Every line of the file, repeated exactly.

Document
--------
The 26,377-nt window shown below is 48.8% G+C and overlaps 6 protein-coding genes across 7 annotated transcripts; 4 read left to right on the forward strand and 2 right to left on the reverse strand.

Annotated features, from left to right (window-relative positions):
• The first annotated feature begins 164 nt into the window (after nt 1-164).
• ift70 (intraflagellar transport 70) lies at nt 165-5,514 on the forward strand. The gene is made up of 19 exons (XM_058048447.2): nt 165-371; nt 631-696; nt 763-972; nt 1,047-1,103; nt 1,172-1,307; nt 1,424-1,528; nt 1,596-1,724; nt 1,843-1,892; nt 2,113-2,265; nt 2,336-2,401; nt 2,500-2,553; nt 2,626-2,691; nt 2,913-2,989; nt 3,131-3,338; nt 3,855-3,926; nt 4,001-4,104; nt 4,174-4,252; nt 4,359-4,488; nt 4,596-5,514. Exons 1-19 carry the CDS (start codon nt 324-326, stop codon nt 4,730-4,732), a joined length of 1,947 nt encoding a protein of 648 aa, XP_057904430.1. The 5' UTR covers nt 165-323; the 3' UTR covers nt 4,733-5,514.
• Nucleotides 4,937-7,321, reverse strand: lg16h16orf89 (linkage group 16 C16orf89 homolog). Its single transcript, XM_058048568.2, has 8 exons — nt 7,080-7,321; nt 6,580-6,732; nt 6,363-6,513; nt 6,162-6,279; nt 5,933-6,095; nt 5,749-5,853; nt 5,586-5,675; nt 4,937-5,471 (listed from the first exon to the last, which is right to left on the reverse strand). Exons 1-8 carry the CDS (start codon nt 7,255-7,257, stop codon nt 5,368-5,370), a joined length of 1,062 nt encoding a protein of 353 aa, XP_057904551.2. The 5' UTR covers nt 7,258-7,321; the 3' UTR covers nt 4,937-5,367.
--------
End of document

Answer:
The 26,377-nt window shown below is 48.8% G+C and overlaps 6 protein-coding genes across 7 annotated transcripts; 4 read left to right on the forward strand and 2 right to left on the reverse strand.

Annotated features, from left to right (window-relative positions):
• The first annotated feature begins 164 nt into the window (after nt 1-164).
• ift70 (intraflagellar transport 70) lies at nt 165-5,514 on the forward strand. The gene is made up of 19 exons (XM_058048447.2): nt 165-371; nt 631-696; nt 763-972; nt 1,047-1,103; nt 1,172-1,307; nt 1,424-1,528; nt 1,596-1,724; nt 1,843-1,892; nt 2,113-2,265; nt 2,336-2,401; nt 2,500-2,553; nt 2,626-2,691; nt 2,913-2,989; nt 3,131-3,338; nt 3,855-3,926; nt 4,001-4,104; nt 4,174-4,252; nt 4,359-4,488; nt 4,596-5,514. Exons 1-19 carry the CDS (start codon nt 324-326, stop codon nt 4,730-4,732), a joined length of 1,947 nt encoding a protein of 648 aa, XP_057904430.1. The 5' UTR covers nt 165-323; the 3' UTR covers nt 4,733-5,514.
• Nucleotides 4,937-7,321, reverse strand: lg16h16orf89 (linkage group 16 C16orf89 homolog). Its single transcript, XM_058048568.2, has 8 exons — nt 7,080-7,321; nt 6,580-6,732; nt 6,363-6,513; nt 6,162-6,279; nt 5,933-6,095; nt 5,749-5,853; nt 5,586-5,675; nt 4,937-5,471 (listed from the first exon to the last, which is right to left on the reverse strand). Exons 1-8 carry the CDS (start codon nt 7,255-7,257, stop codon nt 5,368-5,370), a joined length of 1,062 nt encoding a protein of 353 aa, XP_057904551.2. The 5' UTR covers nt 7,258-7,321; the 3' UTR covers nt 4,937-5,367.